Another possibility is that CatchApp is malware thrust onto a device over Wi-Fi that specifically targets WhatsApp. But it's almost certain the product cannot crack the latest standard of WhatsApp cryptography, said Matthew Green, a cryptography expert and assistant professor at the Johns Hopkins Information Security Institute. Green, who has been impressed by the quality of the Signal code, added: "They would have to defeat both the encryption to and from the server and the end-to-end Signal encryption. That does not seem feasible at all, even with a Wi-Fi access point.
"I would bet mundanely the password stuff is just plain phishing. You go to some site, it asks for your Google account, you type it in without looking closely at the address bar.
"But the WhatsApp stuff manifestly should not be vulnerable like that. Interesting."
Neither WhatsApp nor the crypto whizz behind Signal, Moxie Marlinspike, were happy to comment unless more specific details were revealed about the tool's capability. Either Wintego is embellishing what its real capability is, or it has a set of exploits that the rest of the world doesn't yet know about.

Saturday, July 23, 2016

Who was behind the arrest of the well known torrent site kickass ?

Artem Vaulin, the alleged owner of the torrent directory service KickassTorrents, was arrested in Poland earlier this week, charged with copyright infringement and money laundering. As we dig deeper as to what exactly happened, it turns out Apple and Facebook were among the companies that handed over data to the U.S. in its investigation. Department of Homeland Security investigators traced IP addresses associated with KickassTorrents domains to a Canadian ISP, which turned over server data, including emails. At some point, investigators noticed that Vaulin had an Apple email account that was used to make iTunes purchases from two IP addresses -- both of which also accessed a Facebook account promoting KickassTorrents.if you're wondering where exactly iTunes came into play, here's a further explanation. It all started in November 2015, when an undercover IRS Special Agent reached out to a KickassTorrents representative about hosting an advertisement on the site. An agreement was made and the ad, which purportedly advertised a program to study in the United States, was to be placed on individual torrent listings for $300 per day. When it finally went live on March 14th 2016, a link appeared underneath the torrent download buttons for five days. Sure it was a short campaign, but it was enough to link KAT to a Latvian bank account, one that received $31 million in deposits -- mainly from advertising payments -- between August 2015 and March 2016. Upon further investigation of the email accounts, and corresponding reverse lookups, it was found that the account holder had made a purchase on iTunes.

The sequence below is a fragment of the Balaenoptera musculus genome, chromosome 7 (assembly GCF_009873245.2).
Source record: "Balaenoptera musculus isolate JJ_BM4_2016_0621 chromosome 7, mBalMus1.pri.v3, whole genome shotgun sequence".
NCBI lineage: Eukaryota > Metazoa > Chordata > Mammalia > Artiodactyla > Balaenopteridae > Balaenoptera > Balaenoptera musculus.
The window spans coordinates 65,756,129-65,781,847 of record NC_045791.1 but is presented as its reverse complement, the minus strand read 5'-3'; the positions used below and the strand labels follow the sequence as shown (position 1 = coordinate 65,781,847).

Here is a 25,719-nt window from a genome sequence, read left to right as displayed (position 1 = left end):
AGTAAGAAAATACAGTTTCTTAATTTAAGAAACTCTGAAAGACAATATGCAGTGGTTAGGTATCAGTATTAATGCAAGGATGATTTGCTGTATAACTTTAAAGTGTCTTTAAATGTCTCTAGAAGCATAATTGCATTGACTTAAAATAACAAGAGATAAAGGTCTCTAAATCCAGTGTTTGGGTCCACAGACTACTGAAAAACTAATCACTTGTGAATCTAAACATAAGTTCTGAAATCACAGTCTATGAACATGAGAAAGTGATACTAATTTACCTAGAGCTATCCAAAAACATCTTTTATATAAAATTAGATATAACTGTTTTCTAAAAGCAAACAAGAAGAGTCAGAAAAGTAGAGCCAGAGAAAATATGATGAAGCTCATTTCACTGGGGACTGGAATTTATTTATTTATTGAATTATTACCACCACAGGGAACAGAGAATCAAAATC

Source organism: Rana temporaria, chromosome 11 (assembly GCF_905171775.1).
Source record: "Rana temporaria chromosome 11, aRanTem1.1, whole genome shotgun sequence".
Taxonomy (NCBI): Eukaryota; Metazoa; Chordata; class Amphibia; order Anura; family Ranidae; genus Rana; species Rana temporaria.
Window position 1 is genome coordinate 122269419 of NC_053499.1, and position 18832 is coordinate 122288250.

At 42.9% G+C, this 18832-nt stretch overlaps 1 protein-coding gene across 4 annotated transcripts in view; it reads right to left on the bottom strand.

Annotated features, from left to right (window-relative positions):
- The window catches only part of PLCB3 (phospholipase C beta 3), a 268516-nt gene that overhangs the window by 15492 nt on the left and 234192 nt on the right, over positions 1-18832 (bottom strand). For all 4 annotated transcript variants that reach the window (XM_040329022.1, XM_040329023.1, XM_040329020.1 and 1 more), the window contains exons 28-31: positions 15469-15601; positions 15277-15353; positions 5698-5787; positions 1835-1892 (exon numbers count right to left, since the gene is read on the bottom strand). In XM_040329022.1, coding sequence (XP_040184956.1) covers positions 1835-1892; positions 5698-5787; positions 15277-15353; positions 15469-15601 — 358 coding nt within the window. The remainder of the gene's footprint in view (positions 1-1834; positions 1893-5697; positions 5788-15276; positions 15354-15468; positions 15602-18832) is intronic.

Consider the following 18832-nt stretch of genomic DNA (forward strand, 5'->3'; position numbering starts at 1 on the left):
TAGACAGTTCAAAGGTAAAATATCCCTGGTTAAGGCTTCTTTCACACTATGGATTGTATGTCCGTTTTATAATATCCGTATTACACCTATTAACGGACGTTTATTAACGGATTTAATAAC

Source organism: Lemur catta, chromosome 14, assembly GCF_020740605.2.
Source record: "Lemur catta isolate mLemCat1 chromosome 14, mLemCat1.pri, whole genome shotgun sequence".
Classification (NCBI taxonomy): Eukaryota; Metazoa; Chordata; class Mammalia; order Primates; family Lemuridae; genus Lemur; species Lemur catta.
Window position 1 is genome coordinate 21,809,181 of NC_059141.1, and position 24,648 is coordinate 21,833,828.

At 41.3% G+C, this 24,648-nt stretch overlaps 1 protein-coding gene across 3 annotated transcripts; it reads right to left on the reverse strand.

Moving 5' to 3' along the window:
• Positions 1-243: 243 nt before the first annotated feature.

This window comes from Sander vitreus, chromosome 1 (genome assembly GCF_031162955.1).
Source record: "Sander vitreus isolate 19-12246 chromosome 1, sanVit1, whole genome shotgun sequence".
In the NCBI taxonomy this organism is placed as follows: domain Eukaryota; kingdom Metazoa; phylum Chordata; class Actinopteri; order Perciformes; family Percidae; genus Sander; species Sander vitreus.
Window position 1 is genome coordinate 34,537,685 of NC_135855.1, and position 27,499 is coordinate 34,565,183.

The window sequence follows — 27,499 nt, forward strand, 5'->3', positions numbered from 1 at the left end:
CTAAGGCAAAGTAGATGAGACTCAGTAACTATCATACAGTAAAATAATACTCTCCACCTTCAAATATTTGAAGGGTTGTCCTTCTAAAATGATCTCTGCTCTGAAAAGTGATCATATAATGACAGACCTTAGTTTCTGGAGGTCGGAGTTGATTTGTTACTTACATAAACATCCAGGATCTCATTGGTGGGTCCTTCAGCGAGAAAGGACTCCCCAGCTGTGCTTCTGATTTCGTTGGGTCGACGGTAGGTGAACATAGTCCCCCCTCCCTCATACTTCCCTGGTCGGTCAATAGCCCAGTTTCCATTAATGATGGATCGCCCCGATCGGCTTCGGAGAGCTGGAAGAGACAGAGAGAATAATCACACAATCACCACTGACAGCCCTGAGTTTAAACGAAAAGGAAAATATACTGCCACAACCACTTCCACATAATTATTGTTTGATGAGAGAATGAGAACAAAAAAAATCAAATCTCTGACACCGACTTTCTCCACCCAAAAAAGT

A Safe Bet Verizon-Yahoo



Yahoo is set to be bought by Verizon
Why the telecom company is interested to invest in a Internet poortal ? Here is why
Why Yahoo Was Up For Sale?

Founded in 1995, Yahoo! was once the brightest star of the Web. But when its rivals including Google, Facebook and even few-years-old companies like Snapchat and WhatsApp have won over users, Yahoo! has not been able to maintain that glory.